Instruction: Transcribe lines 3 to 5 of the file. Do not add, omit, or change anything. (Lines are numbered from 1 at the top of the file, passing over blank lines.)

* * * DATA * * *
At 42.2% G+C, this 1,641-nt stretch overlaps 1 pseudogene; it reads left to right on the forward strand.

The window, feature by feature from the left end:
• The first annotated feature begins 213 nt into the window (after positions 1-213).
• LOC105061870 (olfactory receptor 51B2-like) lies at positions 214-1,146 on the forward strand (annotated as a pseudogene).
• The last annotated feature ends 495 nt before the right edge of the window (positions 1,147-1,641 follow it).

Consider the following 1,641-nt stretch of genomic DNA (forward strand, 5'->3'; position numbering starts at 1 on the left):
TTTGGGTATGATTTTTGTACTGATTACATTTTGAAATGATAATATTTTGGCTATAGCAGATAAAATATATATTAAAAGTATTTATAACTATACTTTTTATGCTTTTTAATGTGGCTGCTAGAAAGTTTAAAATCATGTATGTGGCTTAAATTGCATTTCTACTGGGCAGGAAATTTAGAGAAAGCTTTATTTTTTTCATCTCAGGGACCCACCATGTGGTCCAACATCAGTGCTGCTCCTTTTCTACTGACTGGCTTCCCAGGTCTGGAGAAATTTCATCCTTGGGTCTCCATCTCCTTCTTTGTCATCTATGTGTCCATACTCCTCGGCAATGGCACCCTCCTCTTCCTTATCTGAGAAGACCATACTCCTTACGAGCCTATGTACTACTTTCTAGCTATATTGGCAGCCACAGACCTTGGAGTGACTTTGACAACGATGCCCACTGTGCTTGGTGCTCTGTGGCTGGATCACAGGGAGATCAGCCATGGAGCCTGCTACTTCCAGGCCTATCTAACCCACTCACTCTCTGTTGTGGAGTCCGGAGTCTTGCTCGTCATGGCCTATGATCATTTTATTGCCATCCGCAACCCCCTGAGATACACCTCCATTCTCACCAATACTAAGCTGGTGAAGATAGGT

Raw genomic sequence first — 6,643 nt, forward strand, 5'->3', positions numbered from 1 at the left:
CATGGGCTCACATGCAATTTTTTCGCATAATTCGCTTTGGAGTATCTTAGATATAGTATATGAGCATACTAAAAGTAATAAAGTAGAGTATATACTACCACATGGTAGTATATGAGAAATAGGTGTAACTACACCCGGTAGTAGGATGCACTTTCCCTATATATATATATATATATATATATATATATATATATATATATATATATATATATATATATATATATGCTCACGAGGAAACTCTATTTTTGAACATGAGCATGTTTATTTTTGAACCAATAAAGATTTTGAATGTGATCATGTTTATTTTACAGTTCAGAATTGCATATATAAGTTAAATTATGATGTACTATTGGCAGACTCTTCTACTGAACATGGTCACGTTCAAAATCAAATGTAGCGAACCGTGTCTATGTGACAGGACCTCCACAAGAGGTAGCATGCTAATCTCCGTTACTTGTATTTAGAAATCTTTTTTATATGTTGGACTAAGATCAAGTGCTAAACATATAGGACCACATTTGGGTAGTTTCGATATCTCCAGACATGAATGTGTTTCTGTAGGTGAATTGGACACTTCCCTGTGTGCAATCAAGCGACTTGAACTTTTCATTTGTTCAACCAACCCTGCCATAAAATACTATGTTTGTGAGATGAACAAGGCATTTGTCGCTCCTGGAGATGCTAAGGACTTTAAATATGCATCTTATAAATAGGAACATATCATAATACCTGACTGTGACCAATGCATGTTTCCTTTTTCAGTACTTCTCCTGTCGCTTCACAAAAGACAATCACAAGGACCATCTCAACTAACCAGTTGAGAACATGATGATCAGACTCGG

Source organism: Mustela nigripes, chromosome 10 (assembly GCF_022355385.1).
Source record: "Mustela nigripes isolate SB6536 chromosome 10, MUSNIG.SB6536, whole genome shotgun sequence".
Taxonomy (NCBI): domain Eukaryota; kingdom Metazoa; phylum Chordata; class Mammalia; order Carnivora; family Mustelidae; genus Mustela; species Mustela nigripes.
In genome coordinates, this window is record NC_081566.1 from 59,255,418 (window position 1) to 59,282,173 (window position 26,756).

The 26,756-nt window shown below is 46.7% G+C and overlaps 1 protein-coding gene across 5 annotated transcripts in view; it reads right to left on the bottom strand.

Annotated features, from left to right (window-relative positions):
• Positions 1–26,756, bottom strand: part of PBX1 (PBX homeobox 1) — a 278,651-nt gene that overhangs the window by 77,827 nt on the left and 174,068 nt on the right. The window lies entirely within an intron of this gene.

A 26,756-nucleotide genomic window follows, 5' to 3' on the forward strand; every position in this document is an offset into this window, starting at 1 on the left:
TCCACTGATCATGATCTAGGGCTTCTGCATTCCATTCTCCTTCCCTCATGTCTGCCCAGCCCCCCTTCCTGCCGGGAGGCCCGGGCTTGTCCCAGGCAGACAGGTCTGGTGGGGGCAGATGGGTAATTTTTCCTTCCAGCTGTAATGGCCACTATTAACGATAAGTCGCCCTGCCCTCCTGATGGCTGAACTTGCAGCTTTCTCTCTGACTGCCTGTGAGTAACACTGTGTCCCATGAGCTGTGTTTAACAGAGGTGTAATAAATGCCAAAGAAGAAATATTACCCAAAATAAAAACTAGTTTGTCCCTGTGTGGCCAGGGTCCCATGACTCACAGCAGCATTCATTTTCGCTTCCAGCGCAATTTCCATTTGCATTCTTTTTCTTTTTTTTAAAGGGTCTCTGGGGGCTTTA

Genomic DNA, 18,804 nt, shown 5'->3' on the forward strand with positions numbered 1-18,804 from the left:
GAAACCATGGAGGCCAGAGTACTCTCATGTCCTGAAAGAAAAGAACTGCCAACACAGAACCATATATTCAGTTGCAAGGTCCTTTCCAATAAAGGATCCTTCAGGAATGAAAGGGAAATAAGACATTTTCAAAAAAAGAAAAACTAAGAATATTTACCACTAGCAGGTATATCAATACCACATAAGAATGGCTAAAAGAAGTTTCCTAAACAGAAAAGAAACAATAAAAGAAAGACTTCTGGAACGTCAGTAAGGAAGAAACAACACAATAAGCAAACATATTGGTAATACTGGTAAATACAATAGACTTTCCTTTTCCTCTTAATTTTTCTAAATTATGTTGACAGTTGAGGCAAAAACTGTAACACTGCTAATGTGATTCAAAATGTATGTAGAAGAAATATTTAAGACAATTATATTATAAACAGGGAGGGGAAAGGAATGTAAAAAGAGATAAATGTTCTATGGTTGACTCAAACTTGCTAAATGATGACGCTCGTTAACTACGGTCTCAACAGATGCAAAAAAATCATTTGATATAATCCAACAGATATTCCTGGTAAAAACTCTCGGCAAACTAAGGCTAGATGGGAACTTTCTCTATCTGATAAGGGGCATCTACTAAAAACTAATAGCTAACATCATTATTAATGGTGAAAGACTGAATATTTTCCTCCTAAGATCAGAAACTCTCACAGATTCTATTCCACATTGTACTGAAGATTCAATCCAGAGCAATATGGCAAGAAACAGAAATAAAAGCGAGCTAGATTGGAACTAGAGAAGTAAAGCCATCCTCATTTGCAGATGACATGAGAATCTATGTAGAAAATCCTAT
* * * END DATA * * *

• The first annotated feature begins 213 nt into the window (after positions 1-213).
• LOC105061870 (olfactory receptor 51B2-like) lies at positions 214-1,146 on the forward strand (annotated as a pseudogene).
• The last annotated feature ends 495 nt before the right edge of the window (positions 1,147-1,641 follow it).